For the next month or so, our friends at The Mag are previewing one high-profile school per day for their Summer Buzz series. For the sake of all that is synergistic, yours truly will be attempting the same, complementing each comprehensive Insider preview with some adjusted efficiency fun. Today's subjects? Butler and Syracuse. (Syracuse will be posted later this afternoon.) Up next? Georgetown.
In retrospect, we should have seen Butler coming.
Sure, hindsight is 20/20. And sure, the Bulldogs lost a few early-season nonconference games (to Minnesota, Clemson, Georgetown, and UAB) that made their torrid undefeated run through the hapless Horizon League difficult to evaluate. Still, teams with defenses as efficient as Butler's -- which ranked No. 5 in the country in adjusted defensive efficiency by the end of the season, a mark that improved as the team worked through its brilliant bracket run -- don't come along all that often.
Butler's methodical march to the precipice of a remarkable national title was a great story off the court. On the floor, it was less surprising. Even when it struggled to find points, Butler's stifling team defense was just that good. We should have seen it coming.
Will we make the same mistake in 2010-11? Will Butler be good enough to give us a chance? Or, with the losses of Gordon Hayward and Willie Veasley, did Brad Stevens and company leave their best chance at a national title in Indianapolis?
Simply enough, those answers will depend on how well Butler can cope with the aforementioned losses, how Butler's remaining core -- a formidable one -- can collectively recreate Hayward's considerable offensive and defensive production.
And make no mistake: Hayward's contributions came all over the floor. While not a dominant player in any statistical category, the athletic 6-foot-8 forward was blatantly good at some things and subtly good at others. The blatantly good: Shooting (52.7 effective field goal percentage) and scoring (112.7 offensive rating), drawing fouls (5.5 fouls drawn per 40 minutes) and getting to the free throw line (57.9 percent free throw rate).
But Hayward, perhaps less blatantly, was also a major factor in Butler's defensive excellence. His block rate of 2.8 percent helped shore up Butler's interior defense, and he had by far the best defensive rebounding rate -- 23.3 percent, ranking him 67th in the country in the tally -- of anyone in Butler's often undersized lineup. The team's next-highest defensive rebounding percentage, 16.5, belonged to Matt Howard.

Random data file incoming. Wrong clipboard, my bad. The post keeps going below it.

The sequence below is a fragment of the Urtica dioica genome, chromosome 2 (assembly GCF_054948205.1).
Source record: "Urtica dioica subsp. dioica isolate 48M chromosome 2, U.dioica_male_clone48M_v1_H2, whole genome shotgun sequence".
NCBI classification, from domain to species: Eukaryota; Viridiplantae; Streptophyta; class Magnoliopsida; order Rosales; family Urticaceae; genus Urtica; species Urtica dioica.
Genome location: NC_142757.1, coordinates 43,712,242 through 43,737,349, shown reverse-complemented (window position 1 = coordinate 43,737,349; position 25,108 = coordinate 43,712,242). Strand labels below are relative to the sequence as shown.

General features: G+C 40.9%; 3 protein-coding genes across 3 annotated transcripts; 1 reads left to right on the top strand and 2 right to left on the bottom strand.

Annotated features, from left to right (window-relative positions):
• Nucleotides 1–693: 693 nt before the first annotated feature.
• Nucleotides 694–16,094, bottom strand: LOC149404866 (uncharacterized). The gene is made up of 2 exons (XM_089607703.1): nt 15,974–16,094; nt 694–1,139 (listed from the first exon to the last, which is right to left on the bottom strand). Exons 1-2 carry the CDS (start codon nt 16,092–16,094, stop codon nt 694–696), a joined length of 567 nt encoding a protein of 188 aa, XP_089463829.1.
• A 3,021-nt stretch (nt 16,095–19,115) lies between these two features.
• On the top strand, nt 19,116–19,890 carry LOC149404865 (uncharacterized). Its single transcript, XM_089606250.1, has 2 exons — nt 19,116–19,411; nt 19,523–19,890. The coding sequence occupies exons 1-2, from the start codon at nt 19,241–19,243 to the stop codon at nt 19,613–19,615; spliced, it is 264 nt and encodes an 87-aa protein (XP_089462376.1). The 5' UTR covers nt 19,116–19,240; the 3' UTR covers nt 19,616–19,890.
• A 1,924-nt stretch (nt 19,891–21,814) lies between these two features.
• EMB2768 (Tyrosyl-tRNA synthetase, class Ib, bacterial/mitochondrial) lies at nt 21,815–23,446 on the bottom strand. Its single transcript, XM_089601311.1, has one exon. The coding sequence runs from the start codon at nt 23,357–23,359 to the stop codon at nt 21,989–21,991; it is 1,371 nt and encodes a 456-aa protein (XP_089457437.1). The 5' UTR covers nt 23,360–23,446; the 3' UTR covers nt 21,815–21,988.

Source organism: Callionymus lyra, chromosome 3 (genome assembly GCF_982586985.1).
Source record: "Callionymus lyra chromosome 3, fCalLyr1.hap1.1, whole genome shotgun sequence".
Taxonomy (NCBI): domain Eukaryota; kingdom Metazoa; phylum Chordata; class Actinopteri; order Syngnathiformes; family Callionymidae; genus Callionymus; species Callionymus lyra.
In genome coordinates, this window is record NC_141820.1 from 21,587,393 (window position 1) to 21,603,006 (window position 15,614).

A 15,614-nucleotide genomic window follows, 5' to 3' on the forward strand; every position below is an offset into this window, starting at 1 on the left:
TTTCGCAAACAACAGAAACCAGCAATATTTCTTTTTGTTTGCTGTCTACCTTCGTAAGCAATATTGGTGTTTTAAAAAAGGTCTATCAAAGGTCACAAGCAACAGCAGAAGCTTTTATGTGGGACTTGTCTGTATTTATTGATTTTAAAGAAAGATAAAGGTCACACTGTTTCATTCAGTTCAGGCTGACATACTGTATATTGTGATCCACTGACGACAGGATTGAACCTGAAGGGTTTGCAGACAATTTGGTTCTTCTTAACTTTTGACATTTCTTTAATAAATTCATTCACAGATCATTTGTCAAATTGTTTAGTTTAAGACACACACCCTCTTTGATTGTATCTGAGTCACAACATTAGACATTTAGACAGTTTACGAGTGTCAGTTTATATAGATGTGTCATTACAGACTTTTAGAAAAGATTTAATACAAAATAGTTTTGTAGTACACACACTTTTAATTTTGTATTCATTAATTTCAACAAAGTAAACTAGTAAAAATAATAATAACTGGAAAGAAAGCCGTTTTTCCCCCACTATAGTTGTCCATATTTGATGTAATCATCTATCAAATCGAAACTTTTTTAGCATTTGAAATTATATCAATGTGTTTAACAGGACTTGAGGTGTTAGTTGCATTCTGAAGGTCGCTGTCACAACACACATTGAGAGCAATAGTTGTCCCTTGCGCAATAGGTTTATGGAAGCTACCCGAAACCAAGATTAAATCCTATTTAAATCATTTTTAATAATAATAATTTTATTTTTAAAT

That last stat is notable for more than proving Hayward's versatility. In fact, Hayward's contributions on the defensive glass were the one thing holding Butler back from being a truly vulnerable defensive team. The Bulldogs' only real weakness in 2009-10 came on the defensive boards: Butler allowed its opponents to rebound 27.8 percent of its misses, the 18th-highest figure in the country. With Hayward gone, it's unclear who can help Butler shore up that already-exposed area of an otherwise stalwart defense.
Howard is the obvious candidate, but thanks to chronic foul trouble, Howard played few key minutes during Butler's tournament run. That will have to change; Howard will have to find a way to guard bigger, stronger opponents without taking himself out of the game for key stretches.
Another likely candidate is sophomore Andrew Smith. The 6-foot-11 forward has played limited minutes in his freshman season but was forced into action in the tournament by Howard's foul-prone habits. Smith is a big body, and playing him alongside Howard could alleviate the pressure on Butler's former Horizon League player of the year both in guarding and blocking out fellow big men.
Butler also has a pair of sneaky-good recruits that Stevens will hope can combine to approximate some form of the versatility lost with Hayward and Veasley's absences. Khyle Marshall, a 6-foot-6 small forward with a wealth of athleticism, was the No. 22-ranked small forward in the 2010 class. There's also 6-foot-9 Indiana native Eric Fromm, a power forward who's shown a penchant for defensive rebounding and an ability to start the break on the dribble. Some combination of those players -- mixed in with relative newcomer Smith -- could help Butler avoid the obvious pitfalls of losing Hayward's defensive contributions.
Butler will still be very good elsewhere. Shelvin Mack and Ronald Nored are two of the best perimeter defenders in the country. Mack is good enough to handle an increased offensive scoring load. Howard, provided he can figure out how to stay on the floor, will be as solid and productive as ever. Butler was never particularly lethal on offense in 2009-10 -- even Hayward had his noticeable offensive flaws -- but they didn't have to be.
Whether that equation changes will have everything to do with whether Butler's newcomers can make up for the less noticeable things Hayward did for his team on the defensive end. If the Bulldogs can find a way to keep their only subpar area -- defensive rebounding -- from becoming an even greater liability in Hayward's absence, the Bulldogs won't be a surprise to anybody. They'll just be good.
If so, we'll see them coming before our brackets are completely busted. That much we know for sure.